Blistering bluegrass; Classic country; Awesome Americana. Three simple superlatives that sum up the manic musical mayhem that transpires into an Old Crow Medicine Show live performance. Faint hearts and traditional deniers need not apply to join their band wagon but fans of Darius Rucker’s version of ‘Wagon Wheel’ are welcome as long as they treat the song as an initiation into the old time world of the Old Crow Medicine Show. Many of those who packed the 1500 capacity Ritz in Manchester well and truly bought in to the ideals of the band with several hard core gig goers shuffling out at the end muttering that they had just witnessed the best concert of 2014.
With such a turnout and buzzing atmosphere throughout the evening, there was a satisfying re-assurance that the future of country music in the UK was heading down the right path. Although it has to be acknowledged that the Old Crow Medicine Show has made several UK visits over the years, cultivating a fan base and possibly attracting a cross genre audience. Recently acclaimed collaborations with Mumford and Sons via their award winning road trip documentary will have served them no harm but ultimately it’s their impressive songs and spellbinding stage show that successfully seduces an audience.
There was the added spice to this 2014 UK tour that Old Crow were bringing along Parker Millsap as their opening act. Stateside luminaries have been shouting from the rooftops for a while about the talents of this latest incarnation of an Oklahoma song writing gem, bestowing him with an Emerging Artist nominee at this year’s Americana awards. Armed with a stack of songs from his excellent self-titled new album, Parker brought a touch of dustbowl blues to a damp Manchester alongside his sidekicks of Michael Rose (upright bass) and Daniel Foulks (fiddle). Growing in influence and presence with each song, Parker was approaching his peak by the end of his short opening set. Whilst the projection of his stunning anti-love song ‘The Villain’ would have been more suited to a smaller quieter venue on this occasion, ‘Old Time Religion’ and especially ‘Truck Stop Gospel’ at the end saw him hit a mightily impressive stride. Old Crow’s decision to bring Parker back to sing a version of Van Morrison’s ‘On the Mystic’ during their encore also reaped vast dividends and sealed a positive impression of an artist deep rooted in the soil of authentic Americana.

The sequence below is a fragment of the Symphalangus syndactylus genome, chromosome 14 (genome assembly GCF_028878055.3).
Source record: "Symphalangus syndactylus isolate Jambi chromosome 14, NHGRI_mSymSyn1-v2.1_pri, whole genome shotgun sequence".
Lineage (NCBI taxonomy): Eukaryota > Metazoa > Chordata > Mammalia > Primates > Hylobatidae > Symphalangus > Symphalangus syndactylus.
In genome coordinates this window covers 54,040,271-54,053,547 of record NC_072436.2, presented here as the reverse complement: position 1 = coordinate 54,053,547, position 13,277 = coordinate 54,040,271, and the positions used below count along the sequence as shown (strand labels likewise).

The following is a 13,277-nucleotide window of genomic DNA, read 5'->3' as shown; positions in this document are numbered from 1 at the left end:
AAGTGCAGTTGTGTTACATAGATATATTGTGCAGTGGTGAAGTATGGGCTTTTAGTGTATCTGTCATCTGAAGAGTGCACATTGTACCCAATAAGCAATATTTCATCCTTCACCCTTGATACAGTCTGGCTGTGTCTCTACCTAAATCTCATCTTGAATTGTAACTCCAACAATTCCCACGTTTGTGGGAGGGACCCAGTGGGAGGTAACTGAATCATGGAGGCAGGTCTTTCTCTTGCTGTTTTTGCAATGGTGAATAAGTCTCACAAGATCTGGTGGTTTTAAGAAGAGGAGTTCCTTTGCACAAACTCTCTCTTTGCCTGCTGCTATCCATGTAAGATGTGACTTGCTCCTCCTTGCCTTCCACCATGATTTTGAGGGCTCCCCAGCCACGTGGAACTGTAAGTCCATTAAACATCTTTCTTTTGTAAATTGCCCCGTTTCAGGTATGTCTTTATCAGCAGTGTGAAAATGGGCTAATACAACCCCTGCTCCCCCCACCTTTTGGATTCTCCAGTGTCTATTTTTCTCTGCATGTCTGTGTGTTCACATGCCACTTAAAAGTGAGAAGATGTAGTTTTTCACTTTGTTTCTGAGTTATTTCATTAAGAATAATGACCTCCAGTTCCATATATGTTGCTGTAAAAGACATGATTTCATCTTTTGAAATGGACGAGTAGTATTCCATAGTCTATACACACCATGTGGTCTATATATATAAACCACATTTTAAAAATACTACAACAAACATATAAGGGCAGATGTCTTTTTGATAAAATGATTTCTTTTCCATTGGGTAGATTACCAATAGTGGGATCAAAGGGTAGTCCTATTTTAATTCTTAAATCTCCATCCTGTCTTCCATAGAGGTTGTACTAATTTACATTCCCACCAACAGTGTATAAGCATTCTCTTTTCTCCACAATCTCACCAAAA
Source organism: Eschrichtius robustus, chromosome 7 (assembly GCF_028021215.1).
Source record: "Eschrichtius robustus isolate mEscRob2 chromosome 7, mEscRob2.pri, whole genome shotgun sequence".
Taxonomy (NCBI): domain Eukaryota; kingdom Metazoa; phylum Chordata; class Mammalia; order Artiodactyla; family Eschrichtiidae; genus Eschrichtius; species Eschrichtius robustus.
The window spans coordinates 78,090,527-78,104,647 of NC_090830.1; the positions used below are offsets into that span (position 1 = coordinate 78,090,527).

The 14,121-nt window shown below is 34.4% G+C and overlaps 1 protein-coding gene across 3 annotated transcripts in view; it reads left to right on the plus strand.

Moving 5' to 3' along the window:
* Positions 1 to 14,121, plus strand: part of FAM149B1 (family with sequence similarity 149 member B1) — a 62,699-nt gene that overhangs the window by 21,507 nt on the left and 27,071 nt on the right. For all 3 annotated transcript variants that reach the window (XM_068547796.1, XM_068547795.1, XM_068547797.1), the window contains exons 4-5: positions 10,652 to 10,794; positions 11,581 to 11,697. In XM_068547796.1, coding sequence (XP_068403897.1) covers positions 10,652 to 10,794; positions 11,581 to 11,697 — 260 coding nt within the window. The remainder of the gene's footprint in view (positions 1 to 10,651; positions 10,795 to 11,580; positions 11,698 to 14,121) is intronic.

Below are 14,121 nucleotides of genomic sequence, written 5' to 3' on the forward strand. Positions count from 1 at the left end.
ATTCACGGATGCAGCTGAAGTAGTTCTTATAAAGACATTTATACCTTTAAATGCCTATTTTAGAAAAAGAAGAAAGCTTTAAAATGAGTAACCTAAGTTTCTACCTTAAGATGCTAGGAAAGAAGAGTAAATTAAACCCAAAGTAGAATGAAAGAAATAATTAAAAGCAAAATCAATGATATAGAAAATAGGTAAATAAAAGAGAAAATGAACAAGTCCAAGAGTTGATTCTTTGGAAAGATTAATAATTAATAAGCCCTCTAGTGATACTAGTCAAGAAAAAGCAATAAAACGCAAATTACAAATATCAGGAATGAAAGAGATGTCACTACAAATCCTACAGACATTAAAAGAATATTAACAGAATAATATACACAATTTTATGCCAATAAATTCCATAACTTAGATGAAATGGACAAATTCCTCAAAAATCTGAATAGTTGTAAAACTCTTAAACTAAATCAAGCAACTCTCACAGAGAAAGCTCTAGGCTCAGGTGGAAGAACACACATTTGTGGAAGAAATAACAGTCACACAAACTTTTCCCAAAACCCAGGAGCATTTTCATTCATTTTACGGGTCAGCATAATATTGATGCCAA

Right from the lively opening chords of ‘Bushy Mountain Conjugal Trailer’ through to nearly two hours later, a closing celebration of Tom Petty’s ‘American Girl’, the slick superiority of Old Crow’s supreme stage show sailed through a sea of mainly accelerated acoustic adulation. The interactivity and occasional hyperactivity of all seven band members raised the pulse of a show which ebbed and flowed through the band’s fifteen year recording career. Not surprisingly tracks from their current album REMEDY featured prominently and it is probably a touch harsh to single out ‘8 Dogs 8 Banjos’, ‘Firewater’ and ‘O Cumberland River’ as stand out live numbers. Many would no doubt enthuse about that other Dylan finishing project ‘Sweet Amarillo’ as main vocalist Ketch Secor sarcastically hailed the country radio playing of that other Dylan originating song as the prompt for the great man to send another unfinished masterpiece to them.
The current Old Crow Medicine Show line up is a transient co-operative of roots music artisans blasting out banjo, guitar, mandolin, fiddle, harmonica amongst countrified pedal steel and soulful keys, all being kept in time by percussion and upright bass. Alongside Secor’s main vocals and band leading presence, Critter Fuqua provided most singing assistance with Gill Landry particularly stepping forward to heat things up with a hearty serving from ‘Mary’s Kitchen’. Kevin Hayes came to the fore impressively on ‘Sweet Home’, while comical interludes and theatrical step dancing were among the many talents of Cory Younts. Individual performance aside, the spirit of the band is in its collective aura and passion to pioneer the roots of country and bluegrass music long into the future.
As the show progressed, the packed venue responded to each request, whether restoring near silence for the band to deliver a couple of numbers around a single mic with minimal instrumentation such as ‘The Warden’ or needing little encouragement to bellow out the chorus to ‘Wagon Wheel’ word perfect. The renewed life of this old song has been incredible in the past year with a deluge of different versions accompanying many live shows up and down the country. From a personal viewpoint ‘Alabama High Test’ held a special moment as 2008’s TENESSEE PUSHER release propelled the band in my direction and there was a slight disappointment that ‘Dearly Departed Friend’ from the new album didn't fill the occasional moments when everyone needed a breather.
Best gig attended of 2014? It is wrong to assume that any of the remaining shows will not surpass the highs of this Old Crow Medicine Show gig. Credit to Manchester for hosting three great shows this year when you add in Eric Church and Kacey Musgraves to this one; Shame on the venues of Birmingham for not willing to bring the cream of country talent to the Second City. However some evenings are worth the investment of time and travel. Old Crow Medicine Show and Parker Millsap rewarded that investment many times over.
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